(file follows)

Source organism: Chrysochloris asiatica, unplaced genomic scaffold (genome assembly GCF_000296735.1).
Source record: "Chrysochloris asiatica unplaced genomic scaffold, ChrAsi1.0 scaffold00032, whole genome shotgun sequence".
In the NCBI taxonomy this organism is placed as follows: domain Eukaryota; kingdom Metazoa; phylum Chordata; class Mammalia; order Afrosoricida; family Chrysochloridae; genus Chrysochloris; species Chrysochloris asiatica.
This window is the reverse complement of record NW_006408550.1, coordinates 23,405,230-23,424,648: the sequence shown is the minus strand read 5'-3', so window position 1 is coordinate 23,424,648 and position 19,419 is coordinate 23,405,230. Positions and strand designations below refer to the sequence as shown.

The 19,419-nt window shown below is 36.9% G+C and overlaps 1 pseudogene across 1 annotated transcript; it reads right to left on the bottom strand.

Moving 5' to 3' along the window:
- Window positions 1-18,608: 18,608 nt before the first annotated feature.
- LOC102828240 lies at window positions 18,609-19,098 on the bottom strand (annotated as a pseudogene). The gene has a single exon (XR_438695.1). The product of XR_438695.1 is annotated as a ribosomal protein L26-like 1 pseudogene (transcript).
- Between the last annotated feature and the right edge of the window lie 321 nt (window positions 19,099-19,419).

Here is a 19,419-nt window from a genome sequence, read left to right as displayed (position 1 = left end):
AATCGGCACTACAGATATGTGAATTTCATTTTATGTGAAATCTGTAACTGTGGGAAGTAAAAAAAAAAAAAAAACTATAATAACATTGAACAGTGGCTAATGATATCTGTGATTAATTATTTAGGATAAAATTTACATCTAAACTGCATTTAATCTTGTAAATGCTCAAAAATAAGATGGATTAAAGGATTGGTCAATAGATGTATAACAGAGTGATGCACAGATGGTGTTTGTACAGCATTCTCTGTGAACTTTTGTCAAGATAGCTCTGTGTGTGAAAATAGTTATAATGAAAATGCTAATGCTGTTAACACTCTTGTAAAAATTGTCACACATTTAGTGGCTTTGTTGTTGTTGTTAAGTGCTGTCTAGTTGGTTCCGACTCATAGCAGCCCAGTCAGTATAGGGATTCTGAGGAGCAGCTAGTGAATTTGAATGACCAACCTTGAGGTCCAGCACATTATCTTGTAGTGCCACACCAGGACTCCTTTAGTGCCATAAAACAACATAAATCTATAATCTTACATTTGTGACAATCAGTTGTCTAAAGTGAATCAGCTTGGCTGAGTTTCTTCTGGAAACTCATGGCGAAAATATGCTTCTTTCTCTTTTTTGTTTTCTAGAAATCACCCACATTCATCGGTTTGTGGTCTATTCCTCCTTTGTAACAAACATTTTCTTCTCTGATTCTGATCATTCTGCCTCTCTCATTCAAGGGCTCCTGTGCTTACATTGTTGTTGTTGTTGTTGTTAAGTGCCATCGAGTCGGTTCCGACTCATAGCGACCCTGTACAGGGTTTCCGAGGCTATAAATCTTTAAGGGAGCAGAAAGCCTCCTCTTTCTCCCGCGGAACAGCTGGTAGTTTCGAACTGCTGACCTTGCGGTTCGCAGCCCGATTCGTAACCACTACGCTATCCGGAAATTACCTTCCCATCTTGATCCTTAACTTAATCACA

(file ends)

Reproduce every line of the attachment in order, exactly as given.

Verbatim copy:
Source organism: Chrysochloris asiatica, unplaced genomic scaffold (genome assembly GCF_000296735.1).
Source record: "Chrysochloris asiatica unplaced genomic scaffold, ChrAsi1.0 scaffold00032, whole genome shotgun sequence".
In the NCBI taxonomy this organism is placed as follows: domain Eukaryota; kingdom Metazoa; phylum Chordata; class Mammalia; order Afrosoricida; family Chrysochloridae; genus Chrysochloris; species Chrysochloris asiatica.
This window is the reverse complement of record NW_006408550.1, coordinates 23,405,230-23,424,648: the sequence shown is the minus strand read 5'-3', so window position 1 is coordinate 23,424,648 and position 19,419 is coordinate 23,405,230. Positions and strand designations below refer to the sequence as shown.

The 19,419-nt window shown below is 36.9% G+C and overlaps 1 pseudogene across 1 annotated transcript; it reads right to left on the bottom strand.

Moving 5' to 3' along the window:
- Window positions 1-18,608: 18,608 nt before the first annotated feature.
- LOC102828240 lies at window positions 18,609-19,098 on the bottom strand (annotated as a pseudogene). The gene has a single exon (XR_438695.1). The product of XR_438695.1 is annotated as a ribosomal protein L26-like 1 pseudogene (transcript).
- Between the last annotated feature and the right edge of the window lie 321 nt (window positions 19,099-19,419).

Here is a 19,419-nt window from a genome sequence, read left to right as displayed (position 1 = left end):
AATCGGCACTACAGATATGTGAATTTCATTTTATGTGAAATCTGTAACTGTGGGAAGTAAAAAAAAAAAAAAAACTATAATAACATTGAACAGTGGCTAATGATATCTGTGATTAATTATTTAGGATAAAATTTACATCTAAACTGCATTTAATCTTGTAAATGCTCAAAAATAAGATGGATTAAAGGATTGGTCAATAGATGTATAACAGAGTGATGCACAGATGGTGTTTGTACAGCATTCTCTGTGAACTTTTGTCAAGATAGCTCTGTGTGTGAAAATAGTTATAATGAAAATGCTAATGCTGTTAACACTCTTGTAAAAATTGTCACACATTTAGTGGCTTTGTTGTTGTTGTTAAGTGCTGTCTAGTTGGTTCCGACTCATAGCAGCCCAGTCAGTATAGGGATTCTGAGGAGCAGCTAGTGAATTTGAATGACCAACCTTGAGGTCCAGCACATTATCTTGTAGTGCCACACCAGGACTCCTTTAGTGCCATAAAACAACATAAATCTATAATCTTACATTTGTGACAATCAGTTGTCTAAAGTGAATCAGCTTGGCTGAGTTTCTTCTGGAAACTCATGGCGAAAATATGCTTCTTTCTCTTTTTTGTTTTCTAGAAATCACCCACATTCATCGGTTTGTGGTCTATTCCTCCTTTGTAACAAACATTTTCTTCTCTGATTCTGATCATTCTGCCTCTCTCATTCAAGGGCTCCTGTGCTTACATTGTTGTTGTTGTTGTTGTTAAGTGCCATCGAGTCGGTTCCGACTCATAGCGACCCTGTACAGGGTTTCCGAGGCTATAAATCTTTAAGGGAGCAGAAAGCCTCCTCTTTCTCCCGCGGAACAGCTGGTAGTTTCGAACTGCTGACCTTGCGGTTCGCAGCCCGATTCGTAACCACTACGCTATCCGGAAATTACCTTCCCATCTTGATCCTTAACTTAATCACA